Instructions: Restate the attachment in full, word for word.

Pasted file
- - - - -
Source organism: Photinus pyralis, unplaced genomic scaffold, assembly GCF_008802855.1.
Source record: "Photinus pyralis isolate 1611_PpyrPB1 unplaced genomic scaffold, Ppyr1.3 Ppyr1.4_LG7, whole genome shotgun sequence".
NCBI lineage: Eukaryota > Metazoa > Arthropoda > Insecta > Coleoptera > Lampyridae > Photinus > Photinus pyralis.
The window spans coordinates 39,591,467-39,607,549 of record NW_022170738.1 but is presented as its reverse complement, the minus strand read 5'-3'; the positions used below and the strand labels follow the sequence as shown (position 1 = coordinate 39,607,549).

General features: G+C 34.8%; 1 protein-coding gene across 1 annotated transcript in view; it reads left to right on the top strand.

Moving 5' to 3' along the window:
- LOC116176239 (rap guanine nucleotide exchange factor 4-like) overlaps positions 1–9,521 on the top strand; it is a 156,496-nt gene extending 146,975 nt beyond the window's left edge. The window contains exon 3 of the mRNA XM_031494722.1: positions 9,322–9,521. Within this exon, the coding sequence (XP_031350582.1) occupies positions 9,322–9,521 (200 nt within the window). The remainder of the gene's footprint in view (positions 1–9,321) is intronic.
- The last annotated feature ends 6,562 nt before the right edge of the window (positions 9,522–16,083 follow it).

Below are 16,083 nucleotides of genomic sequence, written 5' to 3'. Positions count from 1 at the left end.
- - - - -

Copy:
Source organism: Photinus pyralis, unplaced genomic scaffold, assembly GCF_008802855.1.
Source record: "Photinus pyralis isolate 1611_PpyrPB1 unplaced genomic scaffold, Ppyr1.3 Ppyr1.4_LG7, whole genome shotgun sequence".
NCBI lineage: Eukaryota > Metazoa > Arthropoda > Insecta > Coleoptera > Lampyridae > Photinus > Photinus pyralis.
The window spans coordinates 39,591,467-39,607,549 of record NW_022170738.1 but is presented as its reverse complement, the minus strand read 5'-3'; the positions used below and the strand labels follow the sequence as shown (position 1 = coordinate 39,607,549).

General features: G+C 34.8%; 1 protein-coding gene across 1 annotated transcript in view; it reads left to right on the top strand.

Moving 5' to 3' along the window:
- LOC116176239 (rap guanine nucleotide exchange factor 4-like) overlaps positions 1–9,521 on the top strand; it is a 156,496-nt gene extending 146,975 nt beyond the window's left edge. The window contains exon 3 of the mRNA XM_031494722.1: positions 9,322–9,521. Within this exon, the coding sequence (XP_031350582.1) occupies positions 9,322–9,521 (200 nt within the window). The remainder of the gene's footprint in view (positions 1–9,321) is intronic.
- The last annotated feature ends 6,562 nt before the right edge of the window (positions 9,522–16,083 follow it).

Below are 16,083 nucleotides of genomic sequence, written 5' to 3'. Positions count from 1 at the left end.